The baraita continued: And nor may one enter them in the sun for protection from the sun, or in the rain to find shelter from the rain. The Gemara explains: This is similar to that case of Ravina and Rav Adda bar Mattana. They were standing and asking a question of Rava, when a shower [zilḥa] of rain began to fall upon them. They all entered the synagogue, saying: Our having entered the synagogue is not due to the rain, that we stay dry; rather, it is due to the fact that the halakha we were discussing requires clarity like the day the north wind [istena] blows and the sky is perfectly clear. Therefore, we are entering the synagogue for the sake of studying Torah, which is certainly permitted.

Rav Aḥa, son of Rava, said to Rav Ashi: If a person needs to summon an individual from inside a synagogue, what should he do, since it is not permitted to enter a synagogue just for that purpose? Rav Ashi said to him: If he is a young Torah scholar, let him recite a halakha upon entering the synagogue; and if he is a tanna who memorizes large numbers of mishnayot, let him recite various mishnayot; and if he is an expert in the Bible, let him recite a verse; and if he is not able to do even this, let him say to a child: Recite for me a verse that you have learned today. Alternatively, he should remain in the synagogue for a short time and only afterward stand up and leave.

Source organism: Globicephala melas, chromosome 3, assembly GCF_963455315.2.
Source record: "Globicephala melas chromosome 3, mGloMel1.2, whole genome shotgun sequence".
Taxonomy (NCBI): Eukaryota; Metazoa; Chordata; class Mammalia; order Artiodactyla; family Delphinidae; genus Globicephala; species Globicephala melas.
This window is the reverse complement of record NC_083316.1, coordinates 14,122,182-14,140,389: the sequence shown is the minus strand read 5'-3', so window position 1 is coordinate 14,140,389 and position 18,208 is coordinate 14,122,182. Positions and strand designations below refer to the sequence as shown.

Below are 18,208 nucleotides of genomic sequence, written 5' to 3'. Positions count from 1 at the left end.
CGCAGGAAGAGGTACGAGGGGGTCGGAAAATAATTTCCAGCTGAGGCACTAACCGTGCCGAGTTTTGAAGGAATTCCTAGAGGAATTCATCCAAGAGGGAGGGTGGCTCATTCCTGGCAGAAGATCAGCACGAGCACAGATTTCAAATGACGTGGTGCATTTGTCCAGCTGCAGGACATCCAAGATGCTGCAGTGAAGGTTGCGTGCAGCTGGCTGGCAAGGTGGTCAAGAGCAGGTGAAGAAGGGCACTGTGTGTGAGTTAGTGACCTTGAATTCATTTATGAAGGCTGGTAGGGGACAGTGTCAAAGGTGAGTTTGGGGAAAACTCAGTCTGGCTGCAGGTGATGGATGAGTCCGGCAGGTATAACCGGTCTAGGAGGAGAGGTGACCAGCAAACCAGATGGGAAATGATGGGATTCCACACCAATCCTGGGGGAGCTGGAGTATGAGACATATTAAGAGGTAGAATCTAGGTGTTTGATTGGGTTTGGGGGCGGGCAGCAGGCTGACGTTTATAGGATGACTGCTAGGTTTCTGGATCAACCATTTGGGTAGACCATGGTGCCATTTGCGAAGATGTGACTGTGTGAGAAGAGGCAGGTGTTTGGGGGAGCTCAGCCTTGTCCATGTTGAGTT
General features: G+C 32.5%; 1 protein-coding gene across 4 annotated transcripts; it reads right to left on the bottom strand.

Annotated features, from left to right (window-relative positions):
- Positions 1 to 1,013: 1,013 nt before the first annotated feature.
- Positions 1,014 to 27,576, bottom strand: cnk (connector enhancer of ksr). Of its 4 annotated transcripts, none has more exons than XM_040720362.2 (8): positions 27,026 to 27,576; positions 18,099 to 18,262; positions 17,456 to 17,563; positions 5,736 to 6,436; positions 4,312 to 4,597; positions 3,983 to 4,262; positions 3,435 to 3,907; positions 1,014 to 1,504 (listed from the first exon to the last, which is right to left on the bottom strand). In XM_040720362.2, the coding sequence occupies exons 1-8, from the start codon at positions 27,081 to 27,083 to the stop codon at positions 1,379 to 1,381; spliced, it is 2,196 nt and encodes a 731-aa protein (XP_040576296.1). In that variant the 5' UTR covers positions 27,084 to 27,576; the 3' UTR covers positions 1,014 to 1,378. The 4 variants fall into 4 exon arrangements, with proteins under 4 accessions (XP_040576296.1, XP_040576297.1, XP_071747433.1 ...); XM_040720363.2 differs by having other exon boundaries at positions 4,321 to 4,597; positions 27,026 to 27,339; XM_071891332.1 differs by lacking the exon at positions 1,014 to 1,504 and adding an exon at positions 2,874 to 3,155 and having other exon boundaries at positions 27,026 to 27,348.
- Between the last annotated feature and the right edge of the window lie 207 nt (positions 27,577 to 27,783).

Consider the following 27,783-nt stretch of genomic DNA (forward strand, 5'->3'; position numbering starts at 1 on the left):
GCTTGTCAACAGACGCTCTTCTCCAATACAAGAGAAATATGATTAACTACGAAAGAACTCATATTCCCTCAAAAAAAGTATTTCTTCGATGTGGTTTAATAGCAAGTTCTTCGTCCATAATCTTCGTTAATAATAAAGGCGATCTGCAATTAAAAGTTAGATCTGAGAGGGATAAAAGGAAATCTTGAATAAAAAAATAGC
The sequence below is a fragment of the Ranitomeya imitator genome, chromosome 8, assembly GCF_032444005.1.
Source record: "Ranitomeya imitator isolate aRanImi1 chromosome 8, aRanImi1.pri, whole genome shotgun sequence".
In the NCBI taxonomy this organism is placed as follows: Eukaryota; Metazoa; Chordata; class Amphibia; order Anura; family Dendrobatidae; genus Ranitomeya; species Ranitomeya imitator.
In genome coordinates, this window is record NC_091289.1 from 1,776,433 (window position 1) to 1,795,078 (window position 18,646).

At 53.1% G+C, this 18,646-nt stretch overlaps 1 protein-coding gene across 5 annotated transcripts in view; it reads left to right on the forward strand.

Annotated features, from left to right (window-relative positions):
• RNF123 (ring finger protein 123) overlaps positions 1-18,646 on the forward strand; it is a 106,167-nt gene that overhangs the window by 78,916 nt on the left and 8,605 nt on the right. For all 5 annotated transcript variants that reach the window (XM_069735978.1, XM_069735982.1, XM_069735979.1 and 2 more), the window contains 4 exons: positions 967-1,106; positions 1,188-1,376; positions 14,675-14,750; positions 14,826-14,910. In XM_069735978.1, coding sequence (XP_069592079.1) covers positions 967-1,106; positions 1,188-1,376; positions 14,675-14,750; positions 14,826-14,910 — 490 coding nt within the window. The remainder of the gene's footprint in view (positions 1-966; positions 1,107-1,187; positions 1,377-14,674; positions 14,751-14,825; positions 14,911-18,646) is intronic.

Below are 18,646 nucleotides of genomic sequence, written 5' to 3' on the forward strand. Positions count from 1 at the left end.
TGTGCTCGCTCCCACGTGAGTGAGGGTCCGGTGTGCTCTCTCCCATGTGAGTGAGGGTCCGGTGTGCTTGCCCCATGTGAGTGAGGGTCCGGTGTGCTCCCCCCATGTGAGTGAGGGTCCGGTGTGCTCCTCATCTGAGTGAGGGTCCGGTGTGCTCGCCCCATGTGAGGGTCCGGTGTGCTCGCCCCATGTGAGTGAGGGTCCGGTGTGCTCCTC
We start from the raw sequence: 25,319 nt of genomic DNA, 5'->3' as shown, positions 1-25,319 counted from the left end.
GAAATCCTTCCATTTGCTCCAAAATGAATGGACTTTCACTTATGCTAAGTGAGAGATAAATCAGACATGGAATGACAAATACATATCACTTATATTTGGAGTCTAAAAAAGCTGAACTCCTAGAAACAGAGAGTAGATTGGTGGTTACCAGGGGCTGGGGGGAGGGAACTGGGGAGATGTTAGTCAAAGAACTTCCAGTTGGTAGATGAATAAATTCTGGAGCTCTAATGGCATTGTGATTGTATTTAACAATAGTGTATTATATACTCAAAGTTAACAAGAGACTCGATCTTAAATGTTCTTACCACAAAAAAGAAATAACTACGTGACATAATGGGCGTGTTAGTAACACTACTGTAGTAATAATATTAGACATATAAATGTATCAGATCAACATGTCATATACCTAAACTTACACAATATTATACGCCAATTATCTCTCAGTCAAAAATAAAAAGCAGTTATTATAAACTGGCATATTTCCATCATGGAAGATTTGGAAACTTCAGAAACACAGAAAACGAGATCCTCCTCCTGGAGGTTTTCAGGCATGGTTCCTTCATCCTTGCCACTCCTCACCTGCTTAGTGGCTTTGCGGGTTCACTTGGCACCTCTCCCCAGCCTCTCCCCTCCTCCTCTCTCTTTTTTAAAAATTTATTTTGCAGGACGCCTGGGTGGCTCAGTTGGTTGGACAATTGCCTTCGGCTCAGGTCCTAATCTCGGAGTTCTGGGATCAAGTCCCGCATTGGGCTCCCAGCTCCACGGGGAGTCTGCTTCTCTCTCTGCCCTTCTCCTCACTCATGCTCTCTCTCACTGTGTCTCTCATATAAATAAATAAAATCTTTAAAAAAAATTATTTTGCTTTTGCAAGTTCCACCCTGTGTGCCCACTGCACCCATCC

The baraita continues: And one may offer a eulogy inside them for a Torah scholar if the public attends the eulogy. The Gemara asks: What are the circumstances of a eulogy for the public? Rav Ḥisda depicted a case: For example, a eulogy for a Torah scholar at which Rav Sheshet is present. Owing to his presence, many people will come. Rav Sheshet himself depicted another case: For example, a eulogy at which Rav Ḥisda is present.

The Gemara offers another example: Rafram once eulogized his daughter-in-law inside a synagogue. He said: Due to my honor and the honor of the deceased, everyone will come to the eulogy. It will consequently be a public event, and it is therefore permitted to hold it in a synagogue. Similarly, Rabbi Zeira once eulogized a certain Sage inside a synagogue. He said: Whether due to my honor, or whether due to the honor of the deceased, everyone will come to the eulogy.

Reish Lakish once eulogized a certain young Torah scholar who was frequently present in Eretz Yisrael and who used to study halakha in the twenty-fourth row of the study hall. He sat so far back because he was not one of the principal scholars. Nevertheless, when he died, Reish Lakish said: Alas, Eretz Yisrael has lost a great man.

In contrast, there was a certain man who used to study halakha, the Sifra, and the Sifrei, and the Tosefta, and he died. People came and said to Rav Naḥman: Let the Master eulogize him. He said to them: How can I eulogize him? Should I say: Alas, a basket filled with books is lost? This would not be true. Although the man studied many areas of Torah, he was not proficient in them.